ICOS is campaigning for gradual growth by milk suppliers and for assurances that such measures would not impact milk volumes. The body also wants lands to be transferrable. “ICOS is warning the government that the introduction of a policy that will reduce milk supply could have very serious economic implications for processing co-ops,” Matthews continued. “The dairy sector has already transitioned from a period of expansion to moderate growth. It is essential that milk processing plants are utilized as efficiently as possible due to our seasonal grass-based production model. We cannot support a policy that could reduce milk supply with consequences for the investment made in dairy processing by farmers and their co-ops.”
The Irish Farmers’ Association has warned the scheme would ‘immediately restrict the growth of dairy farms [that] do not take up the scheme’ and ‘outrightly rejects the introduction of any herd reduction scheme on this premise for dairy cows’.
Dairy Industry Ireland (DII), which represents processors, has also refused to back the scheme over lack of clarity and detail and concerns that GHG reductions in Ireland could lead to increase in ag emissions elsewhere. DII has also backed a succession scheme, which would reward retiring farmers while encouraging a new generation of farmers to enter the frame.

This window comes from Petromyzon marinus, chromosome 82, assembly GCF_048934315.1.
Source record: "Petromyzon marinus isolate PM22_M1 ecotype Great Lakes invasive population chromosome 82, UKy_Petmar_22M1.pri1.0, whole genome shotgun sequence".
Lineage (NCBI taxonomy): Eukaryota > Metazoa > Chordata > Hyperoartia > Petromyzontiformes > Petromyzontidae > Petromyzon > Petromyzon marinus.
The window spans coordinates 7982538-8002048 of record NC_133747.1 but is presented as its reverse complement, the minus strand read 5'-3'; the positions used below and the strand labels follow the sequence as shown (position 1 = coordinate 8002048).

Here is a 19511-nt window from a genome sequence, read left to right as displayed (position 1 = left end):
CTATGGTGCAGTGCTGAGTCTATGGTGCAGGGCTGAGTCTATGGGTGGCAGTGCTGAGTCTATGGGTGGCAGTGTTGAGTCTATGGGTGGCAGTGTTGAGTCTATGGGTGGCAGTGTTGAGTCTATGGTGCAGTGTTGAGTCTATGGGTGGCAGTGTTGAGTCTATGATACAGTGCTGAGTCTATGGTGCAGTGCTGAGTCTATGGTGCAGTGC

This sentiment was shared by voluntary rural youth representative organization Macra, whose president Elaine Houlihan said she was ‘astounded’ that Ireland was looking to reduce its dairy herd while Brazil was planning to increase to its herd by 30 million head by 2030. “The emissions all go into the same atmosphere, with the difference that Ireland is not cutting down a rain forest to meet the global demand for the products that we produce,” she argued.
Instead of an exit scheme, Macra is campaigning for an on-farm succession scheme that would allow older generation of farmers to step back while supporting younger farms to take up the trade – and introduce more environmentally-friendly farming measures.
The body’s proposed scheme would financially reward the landowner stepping back from farming while incentivizing the successor to implement all applicable environmental measures to reduce the carbon footprint of the farm.